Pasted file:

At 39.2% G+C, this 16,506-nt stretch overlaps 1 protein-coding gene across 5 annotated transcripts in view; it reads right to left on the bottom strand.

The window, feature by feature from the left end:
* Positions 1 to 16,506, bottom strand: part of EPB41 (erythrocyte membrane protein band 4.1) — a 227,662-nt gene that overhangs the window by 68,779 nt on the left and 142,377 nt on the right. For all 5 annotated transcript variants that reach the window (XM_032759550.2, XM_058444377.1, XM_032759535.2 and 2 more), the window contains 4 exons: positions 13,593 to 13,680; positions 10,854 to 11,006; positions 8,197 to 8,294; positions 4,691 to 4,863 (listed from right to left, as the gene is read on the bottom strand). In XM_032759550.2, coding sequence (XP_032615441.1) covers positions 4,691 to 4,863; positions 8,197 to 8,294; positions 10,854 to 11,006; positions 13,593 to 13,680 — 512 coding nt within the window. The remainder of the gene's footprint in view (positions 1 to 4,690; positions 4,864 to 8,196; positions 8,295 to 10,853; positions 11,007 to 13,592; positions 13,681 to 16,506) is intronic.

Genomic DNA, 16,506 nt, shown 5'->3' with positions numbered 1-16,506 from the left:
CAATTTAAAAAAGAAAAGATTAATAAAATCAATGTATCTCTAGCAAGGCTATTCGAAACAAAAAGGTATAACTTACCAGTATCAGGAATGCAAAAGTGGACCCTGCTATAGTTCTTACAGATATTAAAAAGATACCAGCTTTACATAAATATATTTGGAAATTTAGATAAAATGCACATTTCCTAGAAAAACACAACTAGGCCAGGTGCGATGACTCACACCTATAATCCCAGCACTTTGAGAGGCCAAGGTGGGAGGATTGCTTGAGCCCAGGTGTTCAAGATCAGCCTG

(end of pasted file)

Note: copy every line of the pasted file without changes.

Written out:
At 39.2% G+C, this 16,506-nt stretch overlaps 1 protein-coding gene across 5 annotated transcripts in view; it reads right to left on the bottom strand.

The window, feature by feature from the left end:
* Positions 1 to 16,506, bottom strand: part of EPB41 (erythrocyte membrane protein band 4.1) — a 227,662-nt gene that overhangs the window by 68,779 nt on the left and 142,377 nt on the right. For all 5 annotated transcript variants that reach the window (XM_032759550.2, XM_058444377.1, XM_032759535.2 and 2 more), the window contains 4 exons: positions 13,593 to 13,680; positions 10,854 to 11,006; positions 8,197 to 8,294; positions 4,691 to 4,863 (listed from right to left, as the gene is read on the bottom strand). In XM_032759550.2, coding sequence (XP_032615441.1) covers positions 4,691 to 4,863; positions 8,197 to 8,294; positions 10,854 to 11,006; positions 13,593 to 13,680 — 512 coding nt within the window. The remainder of the gene's footprint in view (positions 1 to 4,690; positions 4,864 to 8,196; positions 8,295 to 10,853; positions 11,007 to 13,592; positions 13,681 to 16,506) is intronic.

Genomic DNA, 16,506 nt, shown 5'->3' with positions numbered 1-16,506 from the left:
CAATTTAAAAAAGAAAAGATTAATAAAATCAATGTATCTCTAGCAAGGCTATTCGAAACAAAAAGGTATAACTTACCAGTATCAGGAATGCAAAAGTGGACCCTGCTATAGTTCTTACAGATATTAAAAAGATACCAGCTTTACATAAATATATTTGGAAATTTAGATAAAATGCACATTTCCTAGAAAAACACAACTAGGCCAGGTGCGATGACTCACACCTATAATCCCAGCACTTTGAGAGGCCAAGGTGGGAGGATTGCTTGAGCCCAGGTGTTCAAGATCAGCCTG